Valorization of Chlorella thermophila biomass cultivated in dairy wastewater for biopesticide production against bacterial rice blight: a circular biorefinery approach
Scientists from India identified that the Chlorella thermophila (CT)
microalgal strain possesses antimicrobial activity against pathogens that
cause bacterial rice blight. The microalgae can also help with wastewater
Rice is a food staple for over 65% of the world's population, so it is
necessary to have a huge supply in different countries. However, its
production is affected by various threats, one of which is bacterial leaf
blight (BLB). This disease can negatively affect the straw's quality and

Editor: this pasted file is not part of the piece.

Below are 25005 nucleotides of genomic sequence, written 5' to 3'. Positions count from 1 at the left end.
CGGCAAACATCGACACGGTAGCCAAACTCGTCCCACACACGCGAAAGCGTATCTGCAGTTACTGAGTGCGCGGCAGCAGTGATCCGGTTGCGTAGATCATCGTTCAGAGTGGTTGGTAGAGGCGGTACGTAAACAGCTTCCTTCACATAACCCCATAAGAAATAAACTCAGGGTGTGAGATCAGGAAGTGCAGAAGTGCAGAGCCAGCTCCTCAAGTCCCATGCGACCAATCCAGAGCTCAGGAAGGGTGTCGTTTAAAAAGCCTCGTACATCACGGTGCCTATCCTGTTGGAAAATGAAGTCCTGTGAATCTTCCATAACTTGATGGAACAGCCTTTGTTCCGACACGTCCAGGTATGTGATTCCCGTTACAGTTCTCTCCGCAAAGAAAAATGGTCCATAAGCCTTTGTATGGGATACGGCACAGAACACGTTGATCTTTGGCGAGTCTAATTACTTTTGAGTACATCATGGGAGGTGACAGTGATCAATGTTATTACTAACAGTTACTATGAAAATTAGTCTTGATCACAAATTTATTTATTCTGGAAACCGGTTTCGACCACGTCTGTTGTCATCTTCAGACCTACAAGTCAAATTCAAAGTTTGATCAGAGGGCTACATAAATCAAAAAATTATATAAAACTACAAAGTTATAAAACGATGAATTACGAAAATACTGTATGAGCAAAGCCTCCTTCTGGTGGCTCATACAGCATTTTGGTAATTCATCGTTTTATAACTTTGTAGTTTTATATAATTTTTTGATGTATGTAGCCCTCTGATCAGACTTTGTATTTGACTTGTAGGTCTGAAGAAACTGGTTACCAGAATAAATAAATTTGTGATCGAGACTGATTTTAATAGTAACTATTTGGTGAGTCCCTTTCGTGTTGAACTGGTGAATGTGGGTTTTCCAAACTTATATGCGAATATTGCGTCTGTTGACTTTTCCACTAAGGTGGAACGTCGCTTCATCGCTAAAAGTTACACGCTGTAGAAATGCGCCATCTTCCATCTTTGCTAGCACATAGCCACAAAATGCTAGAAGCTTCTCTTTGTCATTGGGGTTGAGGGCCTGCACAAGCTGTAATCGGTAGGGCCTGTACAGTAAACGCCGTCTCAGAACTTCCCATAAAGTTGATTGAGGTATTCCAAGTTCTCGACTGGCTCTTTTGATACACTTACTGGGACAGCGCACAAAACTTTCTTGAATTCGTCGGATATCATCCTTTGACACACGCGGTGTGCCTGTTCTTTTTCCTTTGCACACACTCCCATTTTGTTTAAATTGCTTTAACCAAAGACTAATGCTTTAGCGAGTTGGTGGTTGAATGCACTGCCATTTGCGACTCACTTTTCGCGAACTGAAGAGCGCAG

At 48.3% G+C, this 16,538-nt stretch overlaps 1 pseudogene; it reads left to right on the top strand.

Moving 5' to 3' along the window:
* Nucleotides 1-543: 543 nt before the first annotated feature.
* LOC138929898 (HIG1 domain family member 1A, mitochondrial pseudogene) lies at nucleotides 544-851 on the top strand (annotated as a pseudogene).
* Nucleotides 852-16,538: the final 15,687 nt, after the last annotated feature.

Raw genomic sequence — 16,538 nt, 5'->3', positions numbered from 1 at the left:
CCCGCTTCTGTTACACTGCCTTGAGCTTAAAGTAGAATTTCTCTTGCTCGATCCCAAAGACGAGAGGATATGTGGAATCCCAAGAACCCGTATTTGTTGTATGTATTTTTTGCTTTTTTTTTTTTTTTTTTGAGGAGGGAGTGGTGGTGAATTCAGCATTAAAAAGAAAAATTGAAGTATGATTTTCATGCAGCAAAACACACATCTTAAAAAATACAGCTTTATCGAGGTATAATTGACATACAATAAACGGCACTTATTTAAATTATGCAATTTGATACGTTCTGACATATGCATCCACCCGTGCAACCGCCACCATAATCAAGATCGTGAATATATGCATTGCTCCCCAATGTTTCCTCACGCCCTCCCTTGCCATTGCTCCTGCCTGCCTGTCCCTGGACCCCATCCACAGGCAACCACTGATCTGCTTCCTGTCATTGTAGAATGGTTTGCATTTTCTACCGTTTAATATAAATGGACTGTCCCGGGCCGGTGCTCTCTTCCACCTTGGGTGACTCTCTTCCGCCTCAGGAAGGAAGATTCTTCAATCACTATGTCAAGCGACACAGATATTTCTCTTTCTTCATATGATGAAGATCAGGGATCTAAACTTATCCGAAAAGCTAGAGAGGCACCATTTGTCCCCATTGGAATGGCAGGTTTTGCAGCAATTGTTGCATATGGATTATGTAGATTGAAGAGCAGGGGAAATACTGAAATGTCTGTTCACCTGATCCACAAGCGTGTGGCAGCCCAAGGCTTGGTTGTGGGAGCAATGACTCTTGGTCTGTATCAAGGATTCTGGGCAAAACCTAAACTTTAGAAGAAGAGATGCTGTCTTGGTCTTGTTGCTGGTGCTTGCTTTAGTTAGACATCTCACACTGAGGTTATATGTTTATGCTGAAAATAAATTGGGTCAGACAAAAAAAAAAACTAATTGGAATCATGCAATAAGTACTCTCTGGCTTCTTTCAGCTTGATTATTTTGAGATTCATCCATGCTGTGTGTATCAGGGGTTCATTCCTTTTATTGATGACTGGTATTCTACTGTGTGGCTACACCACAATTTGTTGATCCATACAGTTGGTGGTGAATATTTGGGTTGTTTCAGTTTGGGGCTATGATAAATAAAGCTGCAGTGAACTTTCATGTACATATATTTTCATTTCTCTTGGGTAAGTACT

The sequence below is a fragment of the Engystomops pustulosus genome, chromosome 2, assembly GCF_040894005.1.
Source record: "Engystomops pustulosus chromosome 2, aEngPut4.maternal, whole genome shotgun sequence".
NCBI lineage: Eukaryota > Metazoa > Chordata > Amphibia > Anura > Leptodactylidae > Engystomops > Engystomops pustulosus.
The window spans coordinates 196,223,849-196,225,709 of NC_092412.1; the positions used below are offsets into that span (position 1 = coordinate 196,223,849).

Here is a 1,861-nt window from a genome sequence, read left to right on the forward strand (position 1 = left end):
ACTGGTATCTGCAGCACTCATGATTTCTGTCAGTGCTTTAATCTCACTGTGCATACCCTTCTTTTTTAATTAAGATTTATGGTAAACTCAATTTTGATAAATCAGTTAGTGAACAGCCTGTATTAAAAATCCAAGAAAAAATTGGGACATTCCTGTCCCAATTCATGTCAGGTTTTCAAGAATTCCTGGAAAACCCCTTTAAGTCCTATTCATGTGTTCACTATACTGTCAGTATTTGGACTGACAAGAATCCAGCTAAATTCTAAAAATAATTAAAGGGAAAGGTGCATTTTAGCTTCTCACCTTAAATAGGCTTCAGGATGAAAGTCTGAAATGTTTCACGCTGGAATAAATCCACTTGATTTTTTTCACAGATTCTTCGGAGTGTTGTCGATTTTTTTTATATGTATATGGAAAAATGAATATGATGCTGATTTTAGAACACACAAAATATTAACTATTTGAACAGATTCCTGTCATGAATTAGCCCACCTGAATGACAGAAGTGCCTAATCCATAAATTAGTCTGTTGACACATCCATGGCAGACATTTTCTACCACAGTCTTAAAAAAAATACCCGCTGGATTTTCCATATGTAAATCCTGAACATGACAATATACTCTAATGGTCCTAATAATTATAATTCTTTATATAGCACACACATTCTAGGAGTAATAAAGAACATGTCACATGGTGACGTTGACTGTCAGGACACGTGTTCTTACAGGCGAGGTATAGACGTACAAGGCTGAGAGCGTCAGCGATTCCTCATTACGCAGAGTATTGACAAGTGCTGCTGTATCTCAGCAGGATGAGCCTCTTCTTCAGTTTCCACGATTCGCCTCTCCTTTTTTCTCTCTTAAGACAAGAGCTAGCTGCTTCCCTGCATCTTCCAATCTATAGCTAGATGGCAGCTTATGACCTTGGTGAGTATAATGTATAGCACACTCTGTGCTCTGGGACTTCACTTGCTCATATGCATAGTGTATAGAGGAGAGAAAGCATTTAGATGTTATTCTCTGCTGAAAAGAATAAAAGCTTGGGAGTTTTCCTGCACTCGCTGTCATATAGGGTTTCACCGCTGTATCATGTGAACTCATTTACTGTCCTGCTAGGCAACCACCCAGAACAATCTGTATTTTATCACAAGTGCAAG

reduce grain yield by up to 80%.
To address this issue, researchers from the Indian Institute of Technology
Guwahati and the Karunya Institute of Technology and Sciences conducted a
study to help eliminate Pantoea agglomerans and Xanthomonas oryzae pv.
Oryzae, which are bacterial pathogens that can cause BLB. They cultivated
Chlorella thermophila in nutrient-rich dairy wastewater to produce a biomass
extract that inhibited the growth of the two bacterial pathogens, which will
help in crop protection against bacterial rice blight. The results
demonstrate how the microalgae can serve as an alternative to harmful
pesticides without affecting crop yield.